In any case, now I allow myself to dive deep. At times I feel selfish and spoiled – guilty in a way – am I wrong to take time for this stuff? Aren’t there “better” things I could be working on? More important? More productive? Couldn’t I keep busier? Make more money? Take on more responsibility? Be more impressive, aggressive, and accomplished?
I don’t know.
I know I’m supposed to practice non judgment. Starting with myself. After a half a lifetime seemly tainted by assumptions, stereotypes, prejudices, jumping to conclusions, taking it too personally, caring what others think, trying to please, trying to impress, do the right thing, belong, be accepted, be responsible, be loved… learning how to just be is a lot more work than I thought it would be.
So that’s where I’m at now. At the beginning.
You probably know this one. Suzuki wrote: “In the beginner’s mind there are many possibilities, in the expert’s mind there are few.” Of course he’s referring to the beginner’s mind, not just the beginner, but he encourages us to consider this: the two are not so dissimilar. At least, it gives me hope to think so.
As you too may have found, for those really beginning, there are a zillion choices. Too many. It’s overwhelming. How do you know which is right for you? There are so many paths and practices, each acclaimed to be the best. So many choices; all leading to the same place, more or less. It’s like going into a cereal isle and trying to pick one. Or two. Or three. So you take one box, taste, and maybe next time you’ll try something else. Keep trying until you find your favorite. What works best for you? What feels right? What’s your path? What’s right for you may not be right for me.
Sometimes, too, you just have to trust. The right opportunities present themselves at the right time. Or not, and then you get the lessons of patience and perseverance. Are you going to stick with it or not? So you learn to balance commitment with choice. Without commitment, I think I’d just keep trying it all, be one more spiritual junkie on the path to the next latest greatest promise to quick and easy enlightenment, never getting good at anything, and probably never getting to where I want to go, which may be the case no matter how focused I try to remain, for maybe where I want to go isn’t where I need to be.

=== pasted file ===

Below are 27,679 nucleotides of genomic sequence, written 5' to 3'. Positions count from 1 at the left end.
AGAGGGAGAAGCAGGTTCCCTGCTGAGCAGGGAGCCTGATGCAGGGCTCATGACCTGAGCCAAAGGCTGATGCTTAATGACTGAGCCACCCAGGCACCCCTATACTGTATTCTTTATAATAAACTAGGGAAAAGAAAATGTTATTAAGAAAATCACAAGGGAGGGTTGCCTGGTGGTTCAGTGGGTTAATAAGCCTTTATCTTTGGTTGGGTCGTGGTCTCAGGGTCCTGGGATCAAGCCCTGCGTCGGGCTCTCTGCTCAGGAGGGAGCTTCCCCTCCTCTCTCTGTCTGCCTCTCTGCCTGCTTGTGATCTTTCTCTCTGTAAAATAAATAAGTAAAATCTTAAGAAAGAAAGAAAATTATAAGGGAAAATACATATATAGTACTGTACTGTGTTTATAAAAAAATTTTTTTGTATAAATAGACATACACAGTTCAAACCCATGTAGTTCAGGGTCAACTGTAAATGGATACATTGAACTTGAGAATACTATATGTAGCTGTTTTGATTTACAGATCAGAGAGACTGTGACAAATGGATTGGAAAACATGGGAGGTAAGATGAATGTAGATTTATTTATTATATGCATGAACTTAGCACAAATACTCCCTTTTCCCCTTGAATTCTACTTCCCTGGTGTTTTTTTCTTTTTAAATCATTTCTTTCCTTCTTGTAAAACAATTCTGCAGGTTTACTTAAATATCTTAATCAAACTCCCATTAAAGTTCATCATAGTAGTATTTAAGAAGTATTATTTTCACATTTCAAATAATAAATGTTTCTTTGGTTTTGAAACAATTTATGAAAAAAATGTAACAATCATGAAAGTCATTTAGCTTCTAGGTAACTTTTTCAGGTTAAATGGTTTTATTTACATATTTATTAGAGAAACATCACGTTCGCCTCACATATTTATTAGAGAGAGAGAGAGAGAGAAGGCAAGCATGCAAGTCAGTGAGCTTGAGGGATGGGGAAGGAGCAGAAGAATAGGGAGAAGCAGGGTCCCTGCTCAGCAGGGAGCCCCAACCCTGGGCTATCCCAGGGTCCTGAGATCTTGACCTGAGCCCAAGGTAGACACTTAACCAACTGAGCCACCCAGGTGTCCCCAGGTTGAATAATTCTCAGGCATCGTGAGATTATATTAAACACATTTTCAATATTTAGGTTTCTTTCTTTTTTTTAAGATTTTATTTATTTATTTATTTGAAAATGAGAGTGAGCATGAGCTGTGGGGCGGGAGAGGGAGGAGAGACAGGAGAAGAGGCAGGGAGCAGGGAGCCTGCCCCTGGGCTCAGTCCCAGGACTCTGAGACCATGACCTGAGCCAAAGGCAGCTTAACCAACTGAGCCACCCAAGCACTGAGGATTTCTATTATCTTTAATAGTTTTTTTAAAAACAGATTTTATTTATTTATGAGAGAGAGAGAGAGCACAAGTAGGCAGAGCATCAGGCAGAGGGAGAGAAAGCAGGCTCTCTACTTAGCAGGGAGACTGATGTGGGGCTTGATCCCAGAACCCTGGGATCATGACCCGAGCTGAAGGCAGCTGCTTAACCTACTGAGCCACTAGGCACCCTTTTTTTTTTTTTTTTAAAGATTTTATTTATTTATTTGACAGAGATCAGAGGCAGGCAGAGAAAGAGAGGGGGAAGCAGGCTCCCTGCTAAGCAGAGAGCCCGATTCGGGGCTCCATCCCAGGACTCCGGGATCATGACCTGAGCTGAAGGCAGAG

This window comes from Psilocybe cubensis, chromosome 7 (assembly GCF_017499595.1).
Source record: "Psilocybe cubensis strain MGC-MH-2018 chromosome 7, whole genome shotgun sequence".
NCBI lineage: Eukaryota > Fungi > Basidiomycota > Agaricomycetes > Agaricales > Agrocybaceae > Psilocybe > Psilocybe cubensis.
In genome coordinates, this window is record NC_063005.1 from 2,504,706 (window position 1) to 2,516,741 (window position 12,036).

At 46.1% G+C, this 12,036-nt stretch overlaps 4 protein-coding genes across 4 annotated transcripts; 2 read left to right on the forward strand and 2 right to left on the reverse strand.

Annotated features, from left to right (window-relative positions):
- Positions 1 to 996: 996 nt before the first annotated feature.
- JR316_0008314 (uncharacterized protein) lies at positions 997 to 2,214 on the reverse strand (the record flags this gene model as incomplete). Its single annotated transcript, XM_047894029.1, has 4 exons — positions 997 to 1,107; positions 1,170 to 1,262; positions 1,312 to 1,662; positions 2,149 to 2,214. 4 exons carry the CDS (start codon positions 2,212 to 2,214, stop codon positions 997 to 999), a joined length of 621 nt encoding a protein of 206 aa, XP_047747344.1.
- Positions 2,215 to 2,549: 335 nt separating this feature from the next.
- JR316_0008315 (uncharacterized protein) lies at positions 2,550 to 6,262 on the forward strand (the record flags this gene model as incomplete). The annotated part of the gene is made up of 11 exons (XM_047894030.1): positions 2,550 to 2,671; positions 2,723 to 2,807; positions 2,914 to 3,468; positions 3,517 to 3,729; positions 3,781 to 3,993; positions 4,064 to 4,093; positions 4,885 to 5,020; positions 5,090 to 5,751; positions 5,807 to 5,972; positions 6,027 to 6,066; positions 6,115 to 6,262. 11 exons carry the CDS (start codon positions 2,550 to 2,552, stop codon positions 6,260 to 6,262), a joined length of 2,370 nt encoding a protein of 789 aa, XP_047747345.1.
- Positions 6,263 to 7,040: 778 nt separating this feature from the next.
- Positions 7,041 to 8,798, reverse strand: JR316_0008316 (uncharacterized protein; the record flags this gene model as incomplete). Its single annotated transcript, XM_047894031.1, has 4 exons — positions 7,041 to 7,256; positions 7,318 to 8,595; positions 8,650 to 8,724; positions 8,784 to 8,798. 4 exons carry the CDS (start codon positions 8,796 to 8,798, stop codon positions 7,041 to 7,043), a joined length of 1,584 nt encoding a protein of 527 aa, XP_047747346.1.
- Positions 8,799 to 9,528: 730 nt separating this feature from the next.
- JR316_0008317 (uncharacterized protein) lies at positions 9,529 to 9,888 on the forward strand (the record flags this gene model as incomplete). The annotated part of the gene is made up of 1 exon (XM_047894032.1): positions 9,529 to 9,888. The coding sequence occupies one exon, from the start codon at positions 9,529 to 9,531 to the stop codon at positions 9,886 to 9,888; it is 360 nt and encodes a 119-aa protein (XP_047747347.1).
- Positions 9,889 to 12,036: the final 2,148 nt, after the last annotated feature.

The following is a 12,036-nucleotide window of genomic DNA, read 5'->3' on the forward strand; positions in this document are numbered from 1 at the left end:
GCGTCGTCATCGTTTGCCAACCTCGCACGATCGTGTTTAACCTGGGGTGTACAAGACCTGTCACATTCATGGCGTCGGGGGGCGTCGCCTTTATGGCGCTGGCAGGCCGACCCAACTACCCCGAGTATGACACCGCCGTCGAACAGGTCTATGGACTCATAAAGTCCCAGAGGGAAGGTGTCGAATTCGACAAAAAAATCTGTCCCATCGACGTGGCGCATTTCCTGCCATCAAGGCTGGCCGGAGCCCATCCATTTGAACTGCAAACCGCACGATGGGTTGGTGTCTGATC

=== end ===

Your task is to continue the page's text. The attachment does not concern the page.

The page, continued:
I am grateful it’s never too late to learn.
And I am grateful for those willing to teach. Don’t you know what your wisdom and experience mean to those seeking? The sharing of gems. Wealth and shining beauty in the form of a few words or lessons. This is amazing stuff. Stuff we have to remember to pass on some day, some how. The time will come. Sure, some will tell you “I’m enlightened; you are not,” and won’t have time (or the mind/heart set) to share how they got to where you are not. There’s plenty of that around. There’s also plenty of humility and compassion. Big, wide, generous hearts. Learn from them in whatever way you can. It never hurts to ask, reach out, try. Perhaps with simple observation, perhaps with direct lessons. Learn from those that practice what they preach, and exude the essence you are working toward. No, you’ll never be someone else. We’re all beautiful and unique in our own way, with our own style and gifts, calling and path. But choose your teachers wisely, I tell myself. On the other hand, with an open mind and heart, I can learn from anyone.
I am humbled by knowing how little I know, how much I can learn.
What have I learned so far? Well, I confess often I haven’t learned by proficiency, but out of frustration.
These are the hard ones for me, the ones I have to work on every day, and still don’t have mastered. And because they are so hard, and require so much attention and effort, I’m pretty sure these are the biggies:
Patience. I still want it all now. The answers, enlightenment, that feeling of bliss or “getting it” I get for fleeting moments during meditation. I also know it’s not supposed to work that way. If it were easy… we’d all be there already and miss the journey. It requires practice. Meditation. Sitting. Focus. No focus. Learning to be still. Wait. Receive. All in due time. “Don’t work too hard, just let it come,” one teacher tells me. Easier said than done. How to erase 40-something years of thinking I need to work my butt off to get what I want. Funny because even when I did work my butt off, I didn’t always get what I wanted. Or maybe it was that what I thought I wanted wasn’t that which I needed, so obtaining it was unfulfilling… grab it and go, onto the next.